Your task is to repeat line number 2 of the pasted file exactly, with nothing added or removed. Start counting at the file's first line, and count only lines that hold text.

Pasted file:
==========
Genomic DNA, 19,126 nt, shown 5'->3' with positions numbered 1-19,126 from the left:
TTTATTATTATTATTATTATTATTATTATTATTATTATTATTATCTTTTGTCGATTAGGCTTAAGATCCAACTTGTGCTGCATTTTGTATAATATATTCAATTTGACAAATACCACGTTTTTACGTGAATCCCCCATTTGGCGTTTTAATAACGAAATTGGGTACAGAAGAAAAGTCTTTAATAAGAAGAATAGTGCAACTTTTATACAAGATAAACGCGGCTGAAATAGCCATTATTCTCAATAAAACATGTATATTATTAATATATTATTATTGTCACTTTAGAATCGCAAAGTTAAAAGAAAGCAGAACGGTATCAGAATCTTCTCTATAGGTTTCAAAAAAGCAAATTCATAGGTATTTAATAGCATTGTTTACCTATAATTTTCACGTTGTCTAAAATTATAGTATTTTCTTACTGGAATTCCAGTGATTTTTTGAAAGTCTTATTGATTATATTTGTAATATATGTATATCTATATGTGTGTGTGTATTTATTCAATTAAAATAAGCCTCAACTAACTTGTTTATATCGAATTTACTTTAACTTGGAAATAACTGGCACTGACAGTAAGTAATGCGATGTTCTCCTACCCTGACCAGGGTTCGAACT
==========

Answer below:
TTTATTATTATTATTATTATTATTATTATTATTATTATTATTATCTTTTGTCGATTAGGCTTAAGATCCAACTTGTGCTGCATTTTGTATAATATATTCAATTTGACAAATACCACGTTTTTACGTGAATCCCCCATTTGGCGTTTTAATAACGAAATTGGGTACAGAAGAAAAGTCTTTAATAAGAAGAATAGTGCAACTTTTATACAAGATAAACGCGGCTGAAATAGCCATTATTCTCAATAAAACATGTATATTATTAATATATTATTATTGTCACTTTAGAATCGCAAAGTTAAAAGAAAGCAGAACGGTATCAGAATCTTCTCTATAGGTTTCAAAAAAGCAAATTCATAGGTATTTAATAGCATTGTTTACCTATAATTTTCACGTTGTCTAAAATTATAGTATTTTCTTACTGGAATTCCAGTGATTTTTTGAAAGTCTTATTGATTATATTTGTAATATATGTATATCTATATGTGTGTGTGTATTTATTCAATTAAAATAAGCCTCAACTAACTTGTTTATATCGAATTTACTTTAACTTGGAAATAACTGGCACTGACAGTAAGTAATGCGATGTTCTCCTACCCTGACCAGGGTTCGAACT